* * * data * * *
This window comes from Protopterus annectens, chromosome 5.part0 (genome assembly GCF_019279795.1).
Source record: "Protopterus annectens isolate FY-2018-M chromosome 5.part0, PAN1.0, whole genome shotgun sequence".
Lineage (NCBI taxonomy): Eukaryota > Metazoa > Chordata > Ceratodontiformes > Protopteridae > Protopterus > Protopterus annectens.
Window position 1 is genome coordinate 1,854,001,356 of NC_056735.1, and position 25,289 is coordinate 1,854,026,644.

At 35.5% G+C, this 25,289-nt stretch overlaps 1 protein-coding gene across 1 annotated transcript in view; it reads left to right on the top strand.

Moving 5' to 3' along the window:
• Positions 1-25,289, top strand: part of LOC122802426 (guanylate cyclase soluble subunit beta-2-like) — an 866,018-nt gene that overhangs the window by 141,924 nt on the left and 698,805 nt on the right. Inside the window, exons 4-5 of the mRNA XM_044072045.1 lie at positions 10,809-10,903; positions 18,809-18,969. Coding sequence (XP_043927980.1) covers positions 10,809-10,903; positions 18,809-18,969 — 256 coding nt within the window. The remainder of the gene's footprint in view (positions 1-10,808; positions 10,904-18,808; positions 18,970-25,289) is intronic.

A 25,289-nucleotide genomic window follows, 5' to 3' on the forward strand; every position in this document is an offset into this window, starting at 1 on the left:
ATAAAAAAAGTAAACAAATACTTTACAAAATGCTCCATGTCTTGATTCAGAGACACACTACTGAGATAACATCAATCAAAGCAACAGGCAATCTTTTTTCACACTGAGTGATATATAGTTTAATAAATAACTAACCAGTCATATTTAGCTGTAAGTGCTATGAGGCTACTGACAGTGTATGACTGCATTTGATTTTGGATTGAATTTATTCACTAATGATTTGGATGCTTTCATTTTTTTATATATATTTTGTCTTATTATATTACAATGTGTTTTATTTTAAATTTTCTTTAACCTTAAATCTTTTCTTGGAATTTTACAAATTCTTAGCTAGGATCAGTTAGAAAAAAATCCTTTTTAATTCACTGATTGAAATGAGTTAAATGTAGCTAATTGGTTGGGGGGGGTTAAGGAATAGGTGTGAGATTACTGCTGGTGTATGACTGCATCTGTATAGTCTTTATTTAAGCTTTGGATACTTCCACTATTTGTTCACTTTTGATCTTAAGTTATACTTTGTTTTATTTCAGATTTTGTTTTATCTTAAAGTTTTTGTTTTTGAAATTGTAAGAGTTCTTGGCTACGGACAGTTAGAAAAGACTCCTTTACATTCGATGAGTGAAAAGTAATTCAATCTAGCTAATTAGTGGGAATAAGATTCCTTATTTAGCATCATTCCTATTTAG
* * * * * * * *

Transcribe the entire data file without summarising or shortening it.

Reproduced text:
This window comes from Protopterus annectens, chromosome 5.part0 (genome assembly GCF_019279795.1).
Source record: "Protopterus annectens isolate FY-2018-M chromosome 5.part0, PAN1.0, whole genome shotgun sequence".
Lineage (NCBI taxonomy): Eukaryota > Metazoa > Chordata > Ceratodontiformes > Protopteridae > Protopterus > Protopterus annectens.
Window position 1 is genome coordinate 1,854,001,356 of NC_056735.1, and position 25,289 is coordinate 1,854,026,644.

At 35.5% G+C, this 25,289-nt stretch overlaps 1 protein-coding gene across 1 annotated transcript in view; it reads left to right on the top strand.

Moving 5' to 3' along the window:
• Positions 1-25,289, top strand: part of LOC122802426 (guanylate cyclase soluble subunit beta-2-like) — an 866,018-nt gene that overhangs the window by 141,924 nt on the left and 698,805 nt on the right. Inside the window, exons 4-5 of the mRNA XM_044072045.1 lie at positions 10,809-10,903; positions 18,809-18,969. Coding sequence (XP_043927980.1) covers positions 10,809-10,903; positions 18,809-18,969 — 256 coding nt within the window. The remainder of the gene's footprint in view (positions 1-10,808; positions 10,904-18,808; positions 18,970-25,289) is intronic.

A 25,289-nucleotide genomic window follows, 5' to 3' on the forward strand; every position in this document is an offset into this window, starting at 1 on the left:
ATAAAAAAAGTAAACAAATACTTTACAAAATGCTCCATGTCTTGATTCAGAGACACACTACTGAGATAACATCAATCAAAGCAACAGGCAATCTTTTTTCACACTGAGTGATATATAGTTTAATAAATAACTAACCAGTCATATTTAGCTGTAAGTGCTATGAGGCTACTGACAGTGTATGACTGCATTTGATTTTGGATTGAATTTATTCACTAATGATTTGGATGCTTTCATTTTTTTATATATATTTTGTCTTATTATATTACAATGTGTTTTATTTTAAATTTTCTTTAACCTTAAATCTTTTCTTGGAATTTTACAAATTCTTAGCTAGGATCAGTTAGAAAAAAATCCTTTTTAATTCACTGATTGAAATGAGTTAAATGTAGCTAATTGGTTGGGGGGGGTTAAGGAATAGGTGTGAGATTACTGCTGGTGTATGACTGCATCTGTATAGTCTTTATTTAAGCTTTGGATACTTCCACTATTTGTTCACTTTTGATCTTAAGTTATACTTTGTTTTATTTCAGATTTTGTTTTATCTTAAAGTTTTTGTTTTTGAAATTGTAAGAGTTCTTGGCTACGGACAGTTAGAAAAGACTCCTTTACATTCGATGAGTGAAAAGTAATTCAATCTAGCTAATTAGTGGGAATAAGATTCCTTATTTAGCATCATTCCTATTTAG